pone-0002893-g013: Armadillo mutants overexpressed with dppGAL4 induce ectopic bristles and veins in adult wings, with varying degrees of severity.(A, A′) ArmS10 is lethal even at 18°C using dppGAL4, but results in a lawn of ectopic bristles using C5GAL4 (insets). (B, B′) Only a very weak phenotype is caused by overexpression of ΔNArm1–128, inducing ectopic bristles on vein L3 near the wing margin (arrowheads). (C, C′) Although ectopic bristles and veins are induced at 18°C (arrowheads), the phenotype caused by ΔNArm1–155 is predominantly neurogenic, with many ectopic sensillae along the wing veins (white arrows and inset, C5GAL4). (D, D′) In contrast, even at 18°C no pupae eclose when the tethered form is overexpressed with dppGAL4. The phenotype induced by Myr-ΔNArm1–155 is similar to, though more severe than, that of ArmS10, causing a lawn of ectopic bristles to form with C5GAL4 (inset). (E, E′) ArmΔCXM19 has a very weak phenotype, with only few ectopic bristles forming at the wing margin at the tip of vein L3 (arrowheads).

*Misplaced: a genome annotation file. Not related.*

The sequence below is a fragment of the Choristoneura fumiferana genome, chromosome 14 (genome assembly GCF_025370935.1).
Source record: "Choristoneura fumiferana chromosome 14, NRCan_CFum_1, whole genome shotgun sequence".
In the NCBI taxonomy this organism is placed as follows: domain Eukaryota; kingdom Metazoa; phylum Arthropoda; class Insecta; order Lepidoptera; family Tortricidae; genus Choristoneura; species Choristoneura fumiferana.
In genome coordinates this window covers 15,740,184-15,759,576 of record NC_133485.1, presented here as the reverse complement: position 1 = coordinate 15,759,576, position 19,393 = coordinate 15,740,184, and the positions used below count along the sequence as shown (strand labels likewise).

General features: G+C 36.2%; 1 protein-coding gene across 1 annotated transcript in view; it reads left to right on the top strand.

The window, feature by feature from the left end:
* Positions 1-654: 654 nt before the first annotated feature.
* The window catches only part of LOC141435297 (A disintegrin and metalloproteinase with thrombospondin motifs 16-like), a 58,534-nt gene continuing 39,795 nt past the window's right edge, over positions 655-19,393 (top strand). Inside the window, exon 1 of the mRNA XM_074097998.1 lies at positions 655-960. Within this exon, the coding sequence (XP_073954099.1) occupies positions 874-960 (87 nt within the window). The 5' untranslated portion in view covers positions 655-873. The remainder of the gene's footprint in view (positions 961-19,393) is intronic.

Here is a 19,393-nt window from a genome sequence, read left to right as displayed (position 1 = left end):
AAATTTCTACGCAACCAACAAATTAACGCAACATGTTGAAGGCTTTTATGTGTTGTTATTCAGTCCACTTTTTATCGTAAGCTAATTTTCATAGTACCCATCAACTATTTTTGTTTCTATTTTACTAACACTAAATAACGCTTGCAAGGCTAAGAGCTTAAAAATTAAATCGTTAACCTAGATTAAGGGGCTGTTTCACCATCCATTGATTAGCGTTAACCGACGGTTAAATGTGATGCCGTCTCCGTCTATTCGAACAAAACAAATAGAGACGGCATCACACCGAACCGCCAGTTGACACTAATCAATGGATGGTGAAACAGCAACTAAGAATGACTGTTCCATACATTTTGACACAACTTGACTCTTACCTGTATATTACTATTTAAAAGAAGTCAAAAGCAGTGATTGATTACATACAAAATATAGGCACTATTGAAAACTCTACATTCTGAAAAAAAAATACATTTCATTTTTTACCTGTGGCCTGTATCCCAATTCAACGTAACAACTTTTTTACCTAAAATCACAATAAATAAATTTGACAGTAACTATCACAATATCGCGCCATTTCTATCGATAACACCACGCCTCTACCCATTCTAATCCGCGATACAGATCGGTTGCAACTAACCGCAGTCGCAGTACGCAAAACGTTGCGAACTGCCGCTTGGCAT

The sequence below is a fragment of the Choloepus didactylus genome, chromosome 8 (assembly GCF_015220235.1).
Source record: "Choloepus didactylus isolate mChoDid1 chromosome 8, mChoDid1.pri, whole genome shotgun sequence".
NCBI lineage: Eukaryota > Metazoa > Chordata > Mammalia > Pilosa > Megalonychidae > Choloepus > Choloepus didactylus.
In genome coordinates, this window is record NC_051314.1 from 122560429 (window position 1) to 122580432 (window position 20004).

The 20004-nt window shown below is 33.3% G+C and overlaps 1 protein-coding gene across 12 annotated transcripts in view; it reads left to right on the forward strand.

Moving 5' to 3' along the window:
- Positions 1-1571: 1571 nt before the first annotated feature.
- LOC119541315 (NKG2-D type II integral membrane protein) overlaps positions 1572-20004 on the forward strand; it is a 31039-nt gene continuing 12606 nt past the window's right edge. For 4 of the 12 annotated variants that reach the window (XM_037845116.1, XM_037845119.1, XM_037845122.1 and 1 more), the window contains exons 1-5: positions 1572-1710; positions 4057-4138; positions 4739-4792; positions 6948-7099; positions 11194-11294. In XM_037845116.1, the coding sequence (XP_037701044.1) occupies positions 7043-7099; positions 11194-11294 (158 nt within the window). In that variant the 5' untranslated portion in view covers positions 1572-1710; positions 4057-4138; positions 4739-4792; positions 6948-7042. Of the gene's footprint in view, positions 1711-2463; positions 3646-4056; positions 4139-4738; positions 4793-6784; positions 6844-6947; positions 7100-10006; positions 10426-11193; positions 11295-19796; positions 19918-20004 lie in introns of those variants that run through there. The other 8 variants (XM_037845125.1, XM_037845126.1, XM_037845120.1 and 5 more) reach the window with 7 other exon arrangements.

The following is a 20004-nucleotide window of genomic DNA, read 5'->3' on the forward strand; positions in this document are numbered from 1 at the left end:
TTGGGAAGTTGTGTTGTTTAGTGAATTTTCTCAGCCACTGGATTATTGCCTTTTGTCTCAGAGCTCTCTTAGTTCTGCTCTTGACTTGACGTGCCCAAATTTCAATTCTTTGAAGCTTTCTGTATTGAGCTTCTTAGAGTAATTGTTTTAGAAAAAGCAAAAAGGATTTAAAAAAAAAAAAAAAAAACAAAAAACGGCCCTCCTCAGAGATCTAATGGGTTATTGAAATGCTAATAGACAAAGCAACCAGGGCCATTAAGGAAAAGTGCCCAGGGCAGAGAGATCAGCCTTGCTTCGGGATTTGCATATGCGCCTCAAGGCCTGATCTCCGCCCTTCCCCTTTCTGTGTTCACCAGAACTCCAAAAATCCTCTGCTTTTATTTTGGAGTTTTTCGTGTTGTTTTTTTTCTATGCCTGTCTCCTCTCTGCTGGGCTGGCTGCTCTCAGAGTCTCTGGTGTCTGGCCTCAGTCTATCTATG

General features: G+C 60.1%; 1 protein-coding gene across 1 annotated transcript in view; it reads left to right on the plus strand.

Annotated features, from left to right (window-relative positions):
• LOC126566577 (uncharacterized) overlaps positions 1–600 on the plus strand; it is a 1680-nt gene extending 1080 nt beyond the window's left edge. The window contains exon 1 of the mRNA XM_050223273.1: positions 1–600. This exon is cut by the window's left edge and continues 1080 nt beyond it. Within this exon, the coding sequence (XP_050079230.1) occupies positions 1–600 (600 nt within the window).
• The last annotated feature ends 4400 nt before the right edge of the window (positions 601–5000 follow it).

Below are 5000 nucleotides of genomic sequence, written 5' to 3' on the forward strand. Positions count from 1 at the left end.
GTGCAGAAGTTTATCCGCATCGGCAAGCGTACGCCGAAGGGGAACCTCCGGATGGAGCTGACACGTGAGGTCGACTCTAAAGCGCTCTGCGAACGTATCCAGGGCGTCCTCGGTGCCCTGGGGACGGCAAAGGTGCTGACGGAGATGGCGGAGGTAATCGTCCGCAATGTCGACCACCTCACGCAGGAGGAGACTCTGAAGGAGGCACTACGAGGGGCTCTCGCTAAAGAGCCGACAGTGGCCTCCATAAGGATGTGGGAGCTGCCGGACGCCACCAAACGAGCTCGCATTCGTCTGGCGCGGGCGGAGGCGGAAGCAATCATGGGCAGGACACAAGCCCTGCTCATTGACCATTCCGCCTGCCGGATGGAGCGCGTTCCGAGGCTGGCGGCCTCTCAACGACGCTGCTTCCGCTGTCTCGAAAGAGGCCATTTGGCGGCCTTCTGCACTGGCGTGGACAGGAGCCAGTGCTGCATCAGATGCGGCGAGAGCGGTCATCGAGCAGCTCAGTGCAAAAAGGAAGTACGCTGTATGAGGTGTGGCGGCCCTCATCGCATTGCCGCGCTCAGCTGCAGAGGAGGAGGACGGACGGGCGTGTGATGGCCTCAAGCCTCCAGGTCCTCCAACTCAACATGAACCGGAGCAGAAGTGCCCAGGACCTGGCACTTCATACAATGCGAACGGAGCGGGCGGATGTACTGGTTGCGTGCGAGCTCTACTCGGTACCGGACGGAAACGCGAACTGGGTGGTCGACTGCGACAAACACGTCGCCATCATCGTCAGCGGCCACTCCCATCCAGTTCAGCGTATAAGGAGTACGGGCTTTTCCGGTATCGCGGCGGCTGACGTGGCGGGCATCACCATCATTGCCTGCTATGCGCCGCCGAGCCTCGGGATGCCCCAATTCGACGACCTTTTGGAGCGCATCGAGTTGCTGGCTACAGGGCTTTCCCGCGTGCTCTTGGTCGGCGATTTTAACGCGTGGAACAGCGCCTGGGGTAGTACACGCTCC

Mentions: As with overexpression of Wingless under dppGAL4, overexpression of ArmS10 or Myr-ΔNArm1–155 was lethal even at 18°C (Figure 13A, A′, D, D′). A few wings, however, were recovered that overexpressed ΔNArm1–155 (Figure 13C, C′), exhibiting expanded sensillae (white arrows), as well as additional bristles associated with ectopic veins near the anterior extent of dpp expression. However, using C5GAL4, which drives late expression throughout the wing pouch with the exception of the D/V boundary, it was possible to compare phenotypes across these constructs. Although the wings were severely folded and blistered, it was evident that while ΔNArm1–155 caused a neurogenic phenotype, the ectopic signalling induced by ArmS10 and Myr-ΔNArm1–155 resulted in a lawn of ectopic bristles (Figure 13A, A′, C, C′, D, D′, insets). In contrast, only weak phenotypes were observed with ΔNArm1–128 and ArmΔCXM19 wings, with few ectopic bristles along and at the tip of the L3 vein, respectively (Figure 13B, B′, E, E′). The presence of ectopic bristles correlated well with the high nuclear levels of endogenous Armadillo induced by overexpression of ArmS10, ΔNArm1–155 and Myr-ΔNArm1–155; with ArmΔCXM19 near the D/V boundary (Figure 12); and with nuclear localisation of αSenseless, which marks sensory organ precursors (not shown). However, the mainly neurogenic and veination defects of ΔNArm1–155, which differ both quantitatively and qualitatively from both the Myr-ΔNArm1–155 and ΔNArm1–128 phenotypes, suggested that the severity of the effects might lie at least partly in disruption of interactions between Armadillo and α-catenin. The ΔNArm1–155 and ΔNArm1–128 mutants differ structurally in the extent of the N-terminal deletion; the absence of part of the 1st Armadillo repeat in ΔNArm1–128 likely reduces its binding to α-catenin (Figure 1).